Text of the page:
What is new about multiple applications? It has been going on for years. In fact some nationalised bank branches in Gujarat are notorious for accepting thousands of multiple application even after the issue has closed for subscription,’’ says an senior investment banker.
That is indeed true. The difference is that we were told that a paperless system with electronic transfers would make it easy to detect such fraud and create a clean, transparent and efficient system.
While the system has become marvellously efficient, investors were clearly misled about the ‘clean and transparent’ bit. This becomes more worrying if stock exchanges and depositories come up with technical arguments about whether or not they are ‘‘Self Regulatory Organisations’’ (SROs) and split hair about the extent of their regulatory and supervisory responsibility over brokers after having failed to detect what should have been evident to any alert intermediary, let alone SROs. The depositories found nothing strange about tens of thousands of accounts transferring shares to an under-a-dozen accounts, without waiting to check the listing price.
It is common knowledge that IPOs auctions are priced in a manner as to leave ‘‘something on the table’’ for a post-listing surge. Sure enough, most IPOs, especially those under the regulatory scanner, debuted on the bourse at a sharp premium to issue price. Even though one IPO after another saw the scrip rallying smartly after listing, depository officials seem to have found nothing unusual about thousands of investors apparently willing to forgo this profit opportunity and flipping the shares even before they were listed.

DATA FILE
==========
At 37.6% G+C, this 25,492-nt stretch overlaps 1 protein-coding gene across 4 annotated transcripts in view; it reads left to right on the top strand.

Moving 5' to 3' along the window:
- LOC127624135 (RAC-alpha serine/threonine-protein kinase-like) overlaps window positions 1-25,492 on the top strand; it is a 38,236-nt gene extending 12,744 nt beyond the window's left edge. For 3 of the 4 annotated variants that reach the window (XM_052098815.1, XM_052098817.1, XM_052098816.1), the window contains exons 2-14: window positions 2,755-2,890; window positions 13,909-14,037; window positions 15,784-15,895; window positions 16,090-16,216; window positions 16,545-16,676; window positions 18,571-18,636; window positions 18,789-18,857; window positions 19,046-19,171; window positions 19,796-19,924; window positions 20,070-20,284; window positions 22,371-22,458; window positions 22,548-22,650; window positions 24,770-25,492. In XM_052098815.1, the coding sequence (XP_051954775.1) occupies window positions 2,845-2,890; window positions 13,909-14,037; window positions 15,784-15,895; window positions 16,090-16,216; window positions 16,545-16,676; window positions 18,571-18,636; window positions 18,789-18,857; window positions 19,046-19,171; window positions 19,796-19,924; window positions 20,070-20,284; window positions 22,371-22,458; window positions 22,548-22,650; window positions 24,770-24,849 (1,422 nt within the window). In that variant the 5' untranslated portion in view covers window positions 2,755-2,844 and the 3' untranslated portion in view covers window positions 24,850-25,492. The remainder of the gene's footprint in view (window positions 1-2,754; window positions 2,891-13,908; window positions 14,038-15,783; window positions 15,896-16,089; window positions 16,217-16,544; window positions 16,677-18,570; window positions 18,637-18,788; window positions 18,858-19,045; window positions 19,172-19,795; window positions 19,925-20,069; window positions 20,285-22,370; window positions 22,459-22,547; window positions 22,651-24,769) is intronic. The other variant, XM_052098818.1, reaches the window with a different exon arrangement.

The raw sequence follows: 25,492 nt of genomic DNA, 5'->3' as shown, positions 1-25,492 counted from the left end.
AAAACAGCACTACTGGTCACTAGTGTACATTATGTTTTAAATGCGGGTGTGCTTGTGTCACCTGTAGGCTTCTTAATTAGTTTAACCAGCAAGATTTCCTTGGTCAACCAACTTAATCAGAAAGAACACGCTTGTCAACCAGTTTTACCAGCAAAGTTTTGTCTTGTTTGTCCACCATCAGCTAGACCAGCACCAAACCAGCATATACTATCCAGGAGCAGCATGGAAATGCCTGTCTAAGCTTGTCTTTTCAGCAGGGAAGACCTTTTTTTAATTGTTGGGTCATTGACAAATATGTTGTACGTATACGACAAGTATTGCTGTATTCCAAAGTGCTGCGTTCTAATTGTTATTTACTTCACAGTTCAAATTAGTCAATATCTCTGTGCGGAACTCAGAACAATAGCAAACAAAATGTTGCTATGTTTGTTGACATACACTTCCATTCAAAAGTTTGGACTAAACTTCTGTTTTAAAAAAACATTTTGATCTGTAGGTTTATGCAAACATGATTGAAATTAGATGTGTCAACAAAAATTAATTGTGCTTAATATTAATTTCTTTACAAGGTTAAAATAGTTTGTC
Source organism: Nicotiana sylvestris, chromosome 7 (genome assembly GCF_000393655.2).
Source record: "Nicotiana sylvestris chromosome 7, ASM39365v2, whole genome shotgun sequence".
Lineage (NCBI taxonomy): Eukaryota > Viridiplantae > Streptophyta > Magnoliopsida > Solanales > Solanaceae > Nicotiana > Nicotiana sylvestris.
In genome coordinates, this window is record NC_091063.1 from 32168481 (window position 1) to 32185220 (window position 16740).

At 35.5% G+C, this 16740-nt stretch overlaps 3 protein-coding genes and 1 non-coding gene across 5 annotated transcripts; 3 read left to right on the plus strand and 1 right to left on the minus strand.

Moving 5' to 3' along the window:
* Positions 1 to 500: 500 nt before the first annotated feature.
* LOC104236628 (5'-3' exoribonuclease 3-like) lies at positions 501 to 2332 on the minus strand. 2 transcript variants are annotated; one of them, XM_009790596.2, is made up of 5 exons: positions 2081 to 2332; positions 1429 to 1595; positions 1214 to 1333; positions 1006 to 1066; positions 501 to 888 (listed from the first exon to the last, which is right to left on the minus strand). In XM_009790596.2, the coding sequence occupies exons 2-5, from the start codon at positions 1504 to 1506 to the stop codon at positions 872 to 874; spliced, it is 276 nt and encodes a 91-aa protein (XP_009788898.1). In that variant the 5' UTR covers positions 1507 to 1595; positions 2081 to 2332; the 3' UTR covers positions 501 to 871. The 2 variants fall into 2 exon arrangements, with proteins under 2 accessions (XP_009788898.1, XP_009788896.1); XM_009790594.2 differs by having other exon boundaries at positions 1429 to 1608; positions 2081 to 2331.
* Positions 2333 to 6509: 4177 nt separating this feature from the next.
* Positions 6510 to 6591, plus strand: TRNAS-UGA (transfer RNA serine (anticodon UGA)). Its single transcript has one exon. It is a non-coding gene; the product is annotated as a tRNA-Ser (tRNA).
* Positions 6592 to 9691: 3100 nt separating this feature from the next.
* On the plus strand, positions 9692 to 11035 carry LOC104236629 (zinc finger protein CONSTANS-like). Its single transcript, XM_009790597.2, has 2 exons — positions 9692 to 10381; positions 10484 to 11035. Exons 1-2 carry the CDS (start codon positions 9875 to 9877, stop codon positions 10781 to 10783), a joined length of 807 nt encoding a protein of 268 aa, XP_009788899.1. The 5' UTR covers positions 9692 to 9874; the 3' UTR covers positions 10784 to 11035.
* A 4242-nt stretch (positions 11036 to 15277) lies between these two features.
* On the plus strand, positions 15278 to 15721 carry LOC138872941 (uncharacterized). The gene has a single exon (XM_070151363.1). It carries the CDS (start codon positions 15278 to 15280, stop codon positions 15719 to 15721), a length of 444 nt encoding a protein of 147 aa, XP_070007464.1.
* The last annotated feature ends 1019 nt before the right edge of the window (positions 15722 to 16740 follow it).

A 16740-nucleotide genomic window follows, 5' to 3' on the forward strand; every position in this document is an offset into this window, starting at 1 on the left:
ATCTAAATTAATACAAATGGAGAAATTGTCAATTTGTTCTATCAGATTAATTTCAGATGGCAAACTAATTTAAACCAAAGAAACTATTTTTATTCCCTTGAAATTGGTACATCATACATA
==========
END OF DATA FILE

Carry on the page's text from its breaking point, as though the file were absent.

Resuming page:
Did the depositories feel that it was not their business to keep any eye on such developments because they are not SROs? If that is the case, then Sebi will have to choose one of two regulatory options. It can post its officials inside the depositories to scan data or depend on the integrated real time market surveillance system that was supposed to include depositories in later phases.
But surveillance from the outside is bound to have its limitations so Sebi must change its rules to ensure that depositories and bourses have some clear-cut and specified responsibility for surveillance and supervision.
In fact, Sebi has been forced to remind market intermediaries that the Money Laundering Act casts a responsibility on them to look out for and report suspicious transactions, not necessarily in cash. Stock exchanges too are equally guilty of not paying attention to suspicious trading patterns. For instance, ever since the IPO market has revived, some alert stock brokers have been pointing out to the incidence of a large number of bulk deals that are reported on stock exchange websites on the very day of listing.
Since stock exchanges publish the names of bulk buyers and sellers, it is also clear that a large number of sellers are not qualified institutional buyers (QIB), who are capable of having received bulk allotments.